Scheer prom­ises tax credit for par­ents

The Prince George Citizen - - News -

An­drew Scheer made a pre­cam­paign play for parental votes Tues­day as he promised that a Con­ser­va­tive govern­ment would in­tro­duce a tax credit for new moth­ers and fathers re­ceiv­ing spe­cial em­ploy­ment in­sur­ance ben­e­fits so they can stay home with a new child.

The govern­ment taxes em­ploy­ment in­sur­ance ben­e­fits for new par­ents, along with any em­ployer top-up, while on ma­ter­nity or parental leave, although par­ents can be in for a sur­prise at tax time if not enough money was de­ducted off each pay­ment.

What the Con­ser­va­tive leader pro­posed Tues­day – dur­ing an event at a Toronto day­care, sur­rounded by new and soon-to-be­moth­ers – is a non-re­fund­able tax credit on 15 per cent of what­ever a new par­ent earns while they are on leave to re­duce their taxes at the end of the year.

It’s an idea he first un­veiled through a pri­vate mem­ber’s bill in early 2018, part of an early gam­bit to en­cour­age fam­i­lies to sup­port the Con­ser­va­tives in the Oct. 21 vote. He also vowed to keep the Canada Child Ben­e­fit.

The par­lia­men­tary bud­get of­fi­cer cal­cu­lated in May 2018 that Scheer’s plan would cost the fed­eral trea­sury about $600 mil­lion in its first year, and $261 mil­lion in fu­ture years, since the plan would let fam­i­lies carry over any un­used credits.

Scheer ar­gued that the pro­posal would be a “sig­nif­i­cant tan­gi­ble ben­e­fit” di­rectly to par­ents to help ease the cost of car­ing for chil­dren in that first year – part of a larger theme of cost of liv­ing that he said will per­me­ate the Con­ser­va­tive elec­tion plat­form.

“It is a Con­ser­va­tive prin­ci­ple to pro­vide sup­port di­rectly to par­ents, that’s some­thing that Lib­er­als fought against for decades,” he said.

“Of course we’re go­ing to con­tinue to sup­port that pro­gram (Canada Child Ben­e­fit) and any pro­gram that pro­vides those child care dol­lars or sup­port for rais­ing chil­dren di­rectly to par­ents.”

Polling data sug­gest Con­ser­va­tives fare poorly with younger fe­male vot­ers – par­tic­u­larly ones who claimed the ma­jor­ity of the al­most $4 bil­lion in ma­ter­nity and parental ben­e­fits the fed­eral govern­ment doled out in 2017-18.

Of­fer­ing those vot­ers some ad­di­tional fi­nan­cial help could help the party while also mak­ing it dif­fi­cult for their op­po­nents to at­tack the mea­sure, said Chris­tian Bourque, vice-pres­i­dent of Mon­treal polling firm Leger.

“What they’re an­nounc­ing... ac­tu­ally tar­gets the least likely voter for the Con­ser­va­tives,” Bourque said. “They’re do­ing well among women 55-plus, so no need to throw money at them – that’s the other way of see­ing it.”

EI cov­ers 55 per cent of earn­ings, up to a max­i­mum amount, over 12 months for those who have enough qual­i­fy­ing work hours to be el­i­gi­ble for ben­e­fits.

The Con­ser­va­tive pro­posal wouldn’t ap­ply to any other ben­e­fits that new par­ents might mix in, such as care­giver ben­e­fits if a new­born falls ill, or sickness ben­e­fits for the par­ents them­selves – those would re­main taxed at the same rates.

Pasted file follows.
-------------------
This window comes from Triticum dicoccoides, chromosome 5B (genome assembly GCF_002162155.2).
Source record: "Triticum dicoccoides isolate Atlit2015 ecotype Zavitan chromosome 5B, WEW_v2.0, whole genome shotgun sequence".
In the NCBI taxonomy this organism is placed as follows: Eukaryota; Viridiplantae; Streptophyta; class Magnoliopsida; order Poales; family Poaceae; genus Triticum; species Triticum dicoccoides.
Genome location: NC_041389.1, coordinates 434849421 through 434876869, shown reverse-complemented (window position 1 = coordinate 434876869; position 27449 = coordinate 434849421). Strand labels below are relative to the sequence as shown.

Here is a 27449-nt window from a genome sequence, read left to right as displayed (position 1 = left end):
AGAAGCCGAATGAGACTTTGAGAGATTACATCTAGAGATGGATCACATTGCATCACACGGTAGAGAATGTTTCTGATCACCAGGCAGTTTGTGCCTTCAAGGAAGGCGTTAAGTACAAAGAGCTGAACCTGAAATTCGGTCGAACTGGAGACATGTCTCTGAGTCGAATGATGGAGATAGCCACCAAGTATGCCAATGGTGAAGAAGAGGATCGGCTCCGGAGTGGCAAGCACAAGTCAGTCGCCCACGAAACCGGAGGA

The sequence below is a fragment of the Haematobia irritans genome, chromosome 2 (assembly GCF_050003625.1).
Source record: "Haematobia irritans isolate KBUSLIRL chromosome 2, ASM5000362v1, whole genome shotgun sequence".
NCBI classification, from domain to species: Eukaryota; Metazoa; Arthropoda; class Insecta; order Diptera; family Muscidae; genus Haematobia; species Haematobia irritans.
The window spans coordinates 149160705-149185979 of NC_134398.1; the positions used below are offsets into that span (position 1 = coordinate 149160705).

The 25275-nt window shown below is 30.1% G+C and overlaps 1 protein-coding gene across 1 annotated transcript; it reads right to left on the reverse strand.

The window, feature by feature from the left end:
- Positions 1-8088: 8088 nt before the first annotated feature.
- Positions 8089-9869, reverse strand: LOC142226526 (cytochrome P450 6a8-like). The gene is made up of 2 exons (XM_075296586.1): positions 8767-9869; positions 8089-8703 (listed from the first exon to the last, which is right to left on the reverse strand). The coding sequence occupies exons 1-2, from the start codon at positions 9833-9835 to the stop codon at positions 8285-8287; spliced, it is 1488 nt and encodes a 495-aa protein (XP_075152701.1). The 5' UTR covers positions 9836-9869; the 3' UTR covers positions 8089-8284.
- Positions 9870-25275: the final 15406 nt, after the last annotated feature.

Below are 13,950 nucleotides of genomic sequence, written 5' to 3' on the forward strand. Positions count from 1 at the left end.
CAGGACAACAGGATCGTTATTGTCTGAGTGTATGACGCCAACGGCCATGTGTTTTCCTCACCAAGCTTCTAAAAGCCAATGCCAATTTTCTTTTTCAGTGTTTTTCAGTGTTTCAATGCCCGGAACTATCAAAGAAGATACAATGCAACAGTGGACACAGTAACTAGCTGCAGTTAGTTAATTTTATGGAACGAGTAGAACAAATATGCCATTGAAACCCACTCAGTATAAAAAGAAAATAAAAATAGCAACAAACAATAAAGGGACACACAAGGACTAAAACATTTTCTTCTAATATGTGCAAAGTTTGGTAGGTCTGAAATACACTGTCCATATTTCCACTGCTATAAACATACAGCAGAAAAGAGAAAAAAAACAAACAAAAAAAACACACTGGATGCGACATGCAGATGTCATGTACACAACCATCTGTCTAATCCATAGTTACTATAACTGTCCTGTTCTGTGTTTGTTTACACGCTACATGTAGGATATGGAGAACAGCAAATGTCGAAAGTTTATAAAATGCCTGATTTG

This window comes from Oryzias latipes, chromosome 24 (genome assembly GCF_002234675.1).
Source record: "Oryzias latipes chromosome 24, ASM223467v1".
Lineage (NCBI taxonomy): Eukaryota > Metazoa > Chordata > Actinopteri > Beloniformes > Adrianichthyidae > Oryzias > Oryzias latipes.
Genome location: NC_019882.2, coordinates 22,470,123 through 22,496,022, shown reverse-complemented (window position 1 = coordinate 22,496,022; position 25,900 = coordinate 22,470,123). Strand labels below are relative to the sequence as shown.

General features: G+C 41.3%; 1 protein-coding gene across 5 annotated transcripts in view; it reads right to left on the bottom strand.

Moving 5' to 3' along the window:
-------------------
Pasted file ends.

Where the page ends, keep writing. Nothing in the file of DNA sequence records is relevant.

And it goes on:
Nor would there be any changes to an ex­emp­tion that al­lows new par­ents to keep a por­tion of any ex­tra cash they earn with­out los­ing too much of their ben­e­fits.

Scheer said that the value of the credit would put about $4,125 into the pockets of a par­ent earn­ing on av­er­age $50,000. The fig­ure is based on a 15 per cent credit on the 27,500 from EI – or 55 per cent of $50,000 in­come.

The par­lia­men­tary bud­get of­fice pre­vi­ously said that the pro­posal, if im­ple­mented, would likely help those at higher in­come lev­els more by re­duc­ing the amounts they owe.

Those at lower in­come lev­els

al­ready pay lit­tle, if any, taxes.

Ex­perts, labour and busi­ness groups have called for other changes to the parental leave sys­tem to al­low more par­ents to qual­ify and boost the value of ben­e­fits paid out.

As is, about one-quar­ter of moth­ers out­side Que­bec aren’t el­i­gi­ble for ben­e­fits be­cause they don’t

have enough qual­i­fy­ing hours.

Jen­nifer Rob­son, an as­so­ciate pro­fes­sor of po­lit­i­cal man­age­ment at Car­leton Univer­sity in Ot­tawa, ques­tioned how much the Tory pro­posal would ac­tu­ally save at the end of the year.

She also ques­tioned how much it would help low-in­come par­ents, hav­ing spent years study­ing the EI

ma­ter­nity and parental ben­e­fits sys­tem.

“If you have a higher in­come be­fore start­ing leave as a par­ent, you’re al­ready more likely to qual­ify for EI. But 30 per cent of new moms don’t get $1 out of EI, even if they paid into it. Maybe there are bet­ter ways to help more fam­i­lies with in­fants?”


Fed­eral Con­ser­va­tive leader An­drew Sheer holds four-month old Antonio Wang while care­giver Anna Yang watches at a Toronto child care fa­cil­ity where he gave an an­nounce­ment Tues­day.

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